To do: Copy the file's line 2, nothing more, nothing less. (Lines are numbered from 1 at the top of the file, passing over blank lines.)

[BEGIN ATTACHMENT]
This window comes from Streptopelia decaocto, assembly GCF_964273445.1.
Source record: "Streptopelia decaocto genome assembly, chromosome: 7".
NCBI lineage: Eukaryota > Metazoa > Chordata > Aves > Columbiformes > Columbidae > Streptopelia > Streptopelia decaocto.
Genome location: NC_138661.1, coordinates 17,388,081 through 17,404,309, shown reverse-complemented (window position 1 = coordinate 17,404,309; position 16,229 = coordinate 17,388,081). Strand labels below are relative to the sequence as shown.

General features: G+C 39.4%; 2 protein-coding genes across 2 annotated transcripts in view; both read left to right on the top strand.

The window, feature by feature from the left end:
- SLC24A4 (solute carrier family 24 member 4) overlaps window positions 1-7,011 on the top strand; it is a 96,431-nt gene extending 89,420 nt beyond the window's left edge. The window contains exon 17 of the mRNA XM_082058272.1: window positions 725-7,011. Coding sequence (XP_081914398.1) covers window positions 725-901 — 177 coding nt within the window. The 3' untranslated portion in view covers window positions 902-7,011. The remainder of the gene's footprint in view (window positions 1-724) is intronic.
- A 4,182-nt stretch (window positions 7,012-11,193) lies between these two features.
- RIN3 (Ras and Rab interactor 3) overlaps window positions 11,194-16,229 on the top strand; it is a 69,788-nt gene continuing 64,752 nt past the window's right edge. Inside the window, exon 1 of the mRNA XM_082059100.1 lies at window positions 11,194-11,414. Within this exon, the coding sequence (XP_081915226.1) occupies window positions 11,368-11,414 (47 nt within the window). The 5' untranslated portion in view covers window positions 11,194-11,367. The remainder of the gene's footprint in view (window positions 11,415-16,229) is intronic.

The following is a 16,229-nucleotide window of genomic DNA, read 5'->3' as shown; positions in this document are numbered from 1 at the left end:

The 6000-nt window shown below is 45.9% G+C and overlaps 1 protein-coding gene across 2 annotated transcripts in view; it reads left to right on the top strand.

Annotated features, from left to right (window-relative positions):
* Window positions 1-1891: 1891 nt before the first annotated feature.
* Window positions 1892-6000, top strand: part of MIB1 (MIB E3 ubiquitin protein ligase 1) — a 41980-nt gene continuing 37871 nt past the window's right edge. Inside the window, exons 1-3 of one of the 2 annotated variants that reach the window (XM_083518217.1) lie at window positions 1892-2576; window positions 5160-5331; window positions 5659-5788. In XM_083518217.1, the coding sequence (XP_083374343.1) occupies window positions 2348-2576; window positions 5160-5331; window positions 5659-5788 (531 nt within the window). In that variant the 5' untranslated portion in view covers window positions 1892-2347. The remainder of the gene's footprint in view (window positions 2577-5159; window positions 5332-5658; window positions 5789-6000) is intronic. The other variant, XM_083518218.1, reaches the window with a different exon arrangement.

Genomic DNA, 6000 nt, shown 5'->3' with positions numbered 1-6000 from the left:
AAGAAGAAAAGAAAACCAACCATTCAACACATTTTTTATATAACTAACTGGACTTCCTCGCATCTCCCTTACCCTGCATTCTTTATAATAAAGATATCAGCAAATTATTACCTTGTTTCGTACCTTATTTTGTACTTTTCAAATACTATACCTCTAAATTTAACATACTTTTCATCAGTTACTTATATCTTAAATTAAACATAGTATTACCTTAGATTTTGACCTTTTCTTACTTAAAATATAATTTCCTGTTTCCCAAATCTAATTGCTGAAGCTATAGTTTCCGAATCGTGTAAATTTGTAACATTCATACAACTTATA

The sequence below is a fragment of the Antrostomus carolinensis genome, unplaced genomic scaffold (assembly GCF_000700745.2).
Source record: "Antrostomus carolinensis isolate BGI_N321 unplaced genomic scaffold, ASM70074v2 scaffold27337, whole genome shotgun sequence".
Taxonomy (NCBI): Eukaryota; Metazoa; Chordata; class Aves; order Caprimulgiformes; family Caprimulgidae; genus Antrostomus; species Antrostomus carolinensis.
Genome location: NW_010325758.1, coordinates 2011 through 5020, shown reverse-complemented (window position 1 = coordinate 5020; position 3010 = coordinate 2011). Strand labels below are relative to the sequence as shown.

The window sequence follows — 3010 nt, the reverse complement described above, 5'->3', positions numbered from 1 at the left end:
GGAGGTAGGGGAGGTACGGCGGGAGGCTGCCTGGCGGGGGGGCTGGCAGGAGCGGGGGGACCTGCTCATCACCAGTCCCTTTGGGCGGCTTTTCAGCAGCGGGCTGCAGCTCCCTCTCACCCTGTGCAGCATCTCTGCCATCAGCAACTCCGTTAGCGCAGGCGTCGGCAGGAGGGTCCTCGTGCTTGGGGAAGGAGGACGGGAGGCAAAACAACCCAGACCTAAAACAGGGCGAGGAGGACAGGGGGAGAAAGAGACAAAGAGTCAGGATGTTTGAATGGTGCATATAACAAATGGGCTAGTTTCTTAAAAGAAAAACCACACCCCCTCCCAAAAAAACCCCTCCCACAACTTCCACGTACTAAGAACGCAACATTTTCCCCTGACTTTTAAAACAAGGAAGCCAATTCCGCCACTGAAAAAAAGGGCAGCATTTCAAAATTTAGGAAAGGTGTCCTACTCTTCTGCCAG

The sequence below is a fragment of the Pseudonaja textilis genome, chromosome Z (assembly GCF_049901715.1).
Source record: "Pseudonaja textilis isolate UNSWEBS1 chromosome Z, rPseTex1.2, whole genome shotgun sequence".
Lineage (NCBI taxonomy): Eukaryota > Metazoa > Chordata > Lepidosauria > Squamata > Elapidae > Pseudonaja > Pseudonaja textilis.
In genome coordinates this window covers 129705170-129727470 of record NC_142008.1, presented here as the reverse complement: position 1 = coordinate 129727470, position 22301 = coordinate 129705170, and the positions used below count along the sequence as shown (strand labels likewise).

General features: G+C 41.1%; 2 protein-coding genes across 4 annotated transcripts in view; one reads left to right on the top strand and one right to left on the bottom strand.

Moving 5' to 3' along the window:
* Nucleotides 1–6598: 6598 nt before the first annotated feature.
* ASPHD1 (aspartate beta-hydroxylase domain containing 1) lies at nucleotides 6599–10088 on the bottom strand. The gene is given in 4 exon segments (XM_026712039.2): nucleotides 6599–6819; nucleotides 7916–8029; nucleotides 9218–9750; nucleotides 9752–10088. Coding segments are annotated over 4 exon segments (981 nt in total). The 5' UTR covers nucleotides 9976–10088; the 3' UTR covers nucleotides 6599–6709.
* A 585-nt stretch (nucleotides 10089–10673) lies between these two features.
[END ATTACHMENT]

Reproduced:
Source record: "Streptopelia decaocto genome assembly, chromosome: 7".